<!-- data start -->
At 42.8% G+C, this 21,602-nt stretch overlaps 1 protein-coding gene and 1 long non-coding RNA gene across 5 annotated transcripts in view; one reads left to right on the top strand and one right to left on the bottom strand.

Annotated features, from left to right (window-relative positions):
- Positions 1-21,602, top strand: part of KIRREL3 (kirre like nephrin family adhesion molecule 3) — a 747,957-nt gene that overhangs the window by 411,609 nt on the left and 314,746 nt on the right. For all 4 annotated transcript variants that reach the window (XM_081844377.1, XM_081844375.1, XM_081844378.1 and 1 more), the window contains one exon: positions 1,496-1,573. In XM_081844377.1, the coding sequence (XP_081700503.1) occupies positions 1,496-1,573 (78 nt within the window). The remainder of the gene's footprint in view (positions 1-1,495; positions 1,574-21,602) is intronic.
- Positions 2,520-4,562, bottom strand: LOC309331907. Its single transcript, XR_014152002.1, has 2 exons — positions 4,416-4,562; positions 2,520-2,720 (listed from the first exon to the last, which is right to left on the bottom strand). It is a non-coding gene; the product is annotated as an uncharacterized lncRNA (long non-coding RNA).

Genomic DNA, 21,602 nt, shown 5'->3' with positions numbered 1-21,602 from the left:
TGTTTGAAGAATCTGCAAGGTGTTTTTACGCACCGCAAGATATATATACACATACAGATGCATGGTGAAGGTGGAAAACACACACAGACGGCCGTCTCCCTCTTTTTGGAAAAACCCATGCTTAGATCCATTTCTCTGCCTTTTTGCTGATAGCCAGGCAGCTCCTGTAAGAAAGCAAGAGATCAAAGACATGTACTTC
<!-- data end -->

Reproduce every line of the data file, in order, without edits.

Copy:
At 42.8% G+C, this 21,602-nt stretch overlaps 1 protein-coding gene and 1 long non-coding RNA gene across 5 annotated transcripts in view; one reads left to right on the top strand and one right to left on the bottom strand.

Annotated features, from left to right (window-relative positions):
- Positions 1-21,602, top strand: part of KIRREL3 (kirre like nephrin family adhesion molecule 3) — a 747,957-nt gene that overhangs the window by 411,609 nt on the left and 314,746 nt on the right. For all 4 annotated transcript variants that reach the window (XM_081844377.1, XM_081844375.1, XM_081844378.1 and 1 more), the window contains one exon: positions 1,496-1,573. In XM_081844377.1, the coding sequence (XP_081700503.1) occupies positions 1,496-1,573 (78 nt within the window). The remainder of the gene's footprint in view (positions 1-1,495; positions 1,574-21,602) is intronic.
- Positions 2,520-4,562, bottom strand: LOC309331907. Its single transcript, XR_014152002.1, has 2 exons — positions 4,416-4,562; positions 2,520-2,720 (listed from the first exon to the last, which is right to left on the bottom strand). It is a non-coding gene; the product is annotated as an uncharacterized lncRNA (long non-coding RNA).

Genomic DNA, 21,602 nt, shown 5'->3' with positions numbered 1-21,602 from the left:
TGTTTGAAGAATCTGCAAGGTGTTTTTACGCACCGCAAGATATATATACACATACAGATGCATGGTGAAGGTGGAAAACACACACAGACGGCCGTCTCCCTCTTTTTGGAAAAACCCATGCTTAGATCCATTTCTCTGCCTTTTTGCTGATAGCCAGGCAGCTCCTGTAAGAAAGCAAGAGATCAAAGACATGTACTTC